The fashion scene in the Arab world today benefits from an inexhaustible source of talent and creativity. But when it comes to marriage, all eyes turn to Lebanon, or Lebanese designers. Here, we discover their secrets.
If we look at history, we see that as early as the 1920s, Beirut, under the French mandate, began to adopt a Western approach to fashion that was unusual in the Arab world. In each household there was a sewing machine, and women made their own clothes and those of their children. They also used the services of small, local seamstresses who came at the beginning of each season to transform the fabrics arriving on the market on boats from Europe into small collections of clothes chosen from magazines. The men used tailors who competed in skill to create the perfect fit for jackets and shirts with a know-how that they would soon adapt to creating women’s clothing.
Elie Saab: So that joy remains
There was therefore a well-established sewing tradition in Lebanon, including many famous names, some known across the Arab world, that we were proud to drop when we received a compliment on our outfit. At the end of the 1980s, while the country was still bogged down in a seemingly endless civil war, a young couturier attracted a Middle Eastern clientele who he succeeded in seducing with sumptuous models from Paris and Europe. Elie Saab, a refugee, living with his family in Beirut after fleeing his native Damour, which had been the site of a massacre, still wanted to believe that beauty and celebration were possible. He designed dreamy dresses for fairy tale princesses, and quickly found an international market. War or not, his catalog under his arm, he gradually became celebrated across the region, becoming, in 2002, the first designer in the Arab world to dress an actress at the Oscars ceremony, Halle Berry, who received the Oscar for best actress that year.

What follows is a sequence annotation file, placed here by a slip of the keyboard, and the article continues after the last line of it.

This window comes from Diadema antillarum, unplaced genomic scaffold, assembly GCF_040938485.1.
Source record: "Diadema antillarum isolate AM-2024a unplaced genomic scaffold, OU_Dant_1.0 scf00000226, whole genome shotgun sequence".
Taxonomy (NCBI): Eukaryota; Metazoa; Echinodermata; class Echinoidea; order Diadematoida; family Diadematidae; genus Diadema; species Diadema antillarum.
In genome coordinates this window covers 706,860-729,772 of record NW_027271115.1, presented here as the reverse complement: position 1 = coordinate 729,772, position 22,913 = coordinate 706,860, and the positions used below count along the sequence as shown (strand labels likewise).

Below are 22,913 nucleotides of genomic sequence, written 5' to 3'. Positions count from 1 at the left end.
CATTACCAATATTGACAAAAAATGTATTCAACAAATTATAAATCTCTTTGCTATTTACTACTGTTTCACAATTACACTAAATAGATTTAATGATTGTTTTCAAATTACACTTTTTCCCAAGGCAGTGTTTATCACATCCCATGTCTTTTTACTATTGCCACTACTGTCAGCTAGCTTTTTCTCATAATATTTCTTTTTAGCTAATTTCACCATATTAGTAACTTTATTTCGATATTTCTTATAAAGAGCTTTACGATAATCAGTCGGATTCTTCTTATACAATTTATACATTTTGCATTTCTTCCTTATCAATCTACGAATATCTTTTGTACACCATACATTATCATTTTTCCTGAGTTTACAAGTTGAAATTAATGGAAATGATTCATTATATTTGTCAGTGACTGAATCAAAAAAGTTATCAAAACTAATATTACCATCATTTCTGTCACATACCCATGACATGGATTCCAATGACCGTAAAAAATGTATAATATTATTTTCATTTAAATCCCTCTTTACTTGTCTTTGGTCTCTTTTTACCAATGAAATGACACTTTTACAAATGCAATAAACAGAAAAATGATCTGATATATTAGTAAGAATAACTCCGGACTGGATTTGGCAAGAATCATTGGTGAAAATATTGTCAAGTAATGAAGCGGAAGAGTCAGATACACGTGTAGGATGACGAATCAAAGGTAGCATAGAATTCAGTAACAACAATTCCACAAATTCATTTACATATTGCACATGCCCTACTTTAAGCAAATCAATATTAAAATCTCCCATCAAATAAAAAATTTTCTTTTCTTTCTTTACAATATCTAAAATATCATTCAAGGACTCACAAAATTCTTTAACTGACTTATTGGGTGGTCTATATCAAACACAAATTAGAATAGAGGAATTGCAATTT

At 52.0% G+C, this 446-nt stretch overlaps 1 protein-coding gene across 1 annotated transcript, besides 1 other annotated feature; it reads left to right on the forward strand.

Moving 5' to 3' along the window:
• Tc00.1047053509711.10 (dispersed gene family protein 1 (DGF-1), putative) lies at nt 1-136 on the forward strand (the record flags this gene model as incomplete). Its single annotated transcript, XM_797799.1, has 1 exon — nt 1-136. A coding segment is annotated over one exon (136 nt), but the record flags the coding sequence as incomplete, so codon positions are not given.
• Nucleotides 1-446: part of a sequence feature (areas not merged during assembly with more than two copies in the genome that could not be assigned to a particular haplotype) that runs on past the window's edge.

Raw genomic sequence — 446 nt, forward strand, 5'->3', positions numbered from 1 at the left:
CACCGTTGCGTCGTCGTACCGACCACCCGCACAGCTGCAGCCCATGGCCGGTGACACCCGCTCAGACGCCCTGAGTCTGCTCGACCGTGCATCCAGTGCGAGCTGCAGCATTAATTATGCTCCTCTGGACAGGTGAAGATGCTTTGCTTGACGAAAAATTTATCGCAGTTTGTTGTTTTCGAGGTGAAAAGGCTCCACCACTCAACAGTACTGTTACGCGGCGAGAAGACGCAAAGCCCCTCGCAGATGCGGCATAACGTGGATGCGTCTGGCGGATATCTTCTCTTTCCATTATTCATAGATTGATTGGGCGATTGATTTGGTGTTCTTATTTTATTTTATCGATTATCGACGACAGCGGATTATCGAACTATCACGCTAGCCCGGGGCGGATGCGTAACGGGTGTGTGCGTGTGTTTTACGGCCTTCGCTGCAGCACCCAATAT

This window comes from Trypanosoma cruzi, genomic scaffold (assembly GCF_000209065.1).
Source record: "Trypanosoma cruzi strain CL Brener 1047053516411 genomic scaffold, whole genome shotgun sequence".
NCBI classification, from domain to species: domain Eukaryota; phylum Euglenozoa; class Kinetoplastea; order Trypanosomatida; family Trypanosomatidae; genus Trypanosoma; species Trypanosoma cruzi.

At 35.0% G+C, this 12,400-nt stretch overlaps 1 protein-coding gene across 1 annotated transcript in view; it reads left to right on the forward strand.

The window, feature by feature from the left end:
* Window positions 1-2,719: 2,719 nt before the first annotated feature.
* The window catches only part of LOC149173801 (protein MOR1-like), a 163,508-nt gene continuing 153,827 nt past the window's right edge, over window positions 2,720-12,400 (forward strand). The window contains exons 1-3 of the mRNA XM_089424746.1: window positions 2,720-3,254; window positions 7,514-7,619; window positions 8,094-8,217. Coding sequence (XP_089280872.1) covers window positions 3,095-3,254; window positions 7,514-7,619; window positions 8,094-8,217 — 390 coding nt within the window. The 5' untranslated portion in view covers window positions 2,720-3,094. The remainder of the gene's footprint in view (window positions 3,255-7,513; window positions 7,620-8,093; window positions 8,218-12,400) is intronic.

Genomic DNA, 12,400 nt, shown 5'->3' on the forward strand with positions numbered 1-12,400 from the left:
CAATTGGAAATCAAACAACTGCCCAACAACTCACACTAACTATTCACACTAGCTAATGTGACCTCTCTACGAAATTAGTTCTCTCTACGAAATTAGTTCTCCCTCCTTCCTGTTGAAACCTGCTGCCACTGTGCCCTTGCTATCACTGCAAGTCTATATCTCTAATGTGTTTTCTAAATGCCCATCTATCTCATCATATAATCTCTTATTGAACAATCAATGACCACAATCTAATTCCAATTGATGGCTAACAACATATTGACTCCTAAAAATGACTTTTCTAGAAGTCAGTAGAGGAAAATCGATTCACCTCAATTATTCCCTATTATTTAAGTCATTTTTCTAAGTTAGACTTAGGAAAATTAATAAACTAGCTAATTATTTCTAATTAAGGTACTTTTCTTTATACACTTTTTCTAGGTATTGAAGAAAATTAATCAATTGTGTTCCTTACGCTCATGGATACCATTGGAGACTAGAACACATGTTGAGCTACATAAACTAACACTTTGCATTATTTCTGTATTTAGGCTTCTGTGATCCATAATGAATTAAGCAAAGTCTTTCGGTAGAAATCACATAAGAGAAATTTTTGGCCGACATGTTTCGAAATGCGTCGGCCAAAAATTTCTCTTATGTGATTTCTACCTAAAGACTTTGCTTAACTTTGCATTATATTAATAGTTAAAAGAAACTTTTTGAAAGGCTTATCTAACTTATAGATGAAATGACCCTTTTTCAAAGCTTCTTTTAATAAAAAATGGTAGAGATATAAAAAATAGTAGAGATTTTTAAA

Rabih Kayrouz: “The Lebanese were a good intermediary”
The war in Lebanon came to an end in the early 1990s, signaling the return to the country of a whole generation of young creative people who had trained abroad, and who were both haunted by nostalgia for a golden age that they had never known and who had found success and a fresh outlook. “The majority of my clientele was Lebanese”, confides the couturier Rabih Kayrouz, already a leading creative at the time. “I observed what was happening and I believe that Lebanon has benefited for years from a very beautiful image in all areas of creation, whether it is architecture, decoration, jewelry, clothing, all these trades related to creation and service made Lebanese [the] suppliers to Arab countries.
“I believe that, due to its geographical location, Lebanon has always represented a cultural crossroads between East and West. French couture conveyed a culture that was too foreign to Arab culture, and the Lebanese were a good intermediary, they understood the Arab language and culture and they could serve these clients with everything that could allow them to be the most beautiful and more elegant. This was exactly the same in the other professions, everything we supplied to the Gulf countries was monumental, even in advertising and cinema. We weren’t smarter than the others, we were simply citizens of a more cosmopolitan country at that time.”
Azzi&Osta: Flexibility and personalization
Lara Moubarak, managing director at Azzi&Osta, tells us that Arab clients have long loved Beirut and Lebanese taste. They have this notion that the Lebanese mix so many cultures, histories, colors, that they have seen so much, and that their designs reflect this, be it interior design or fashion design.
We should also mention service, “When a client contacts a European brand, there are often very long delays before they deliver a dress. They tell you six months, eight months…They are so strict. And they want to apply couture rules on the client, as if no one can break them,” says Moubarak.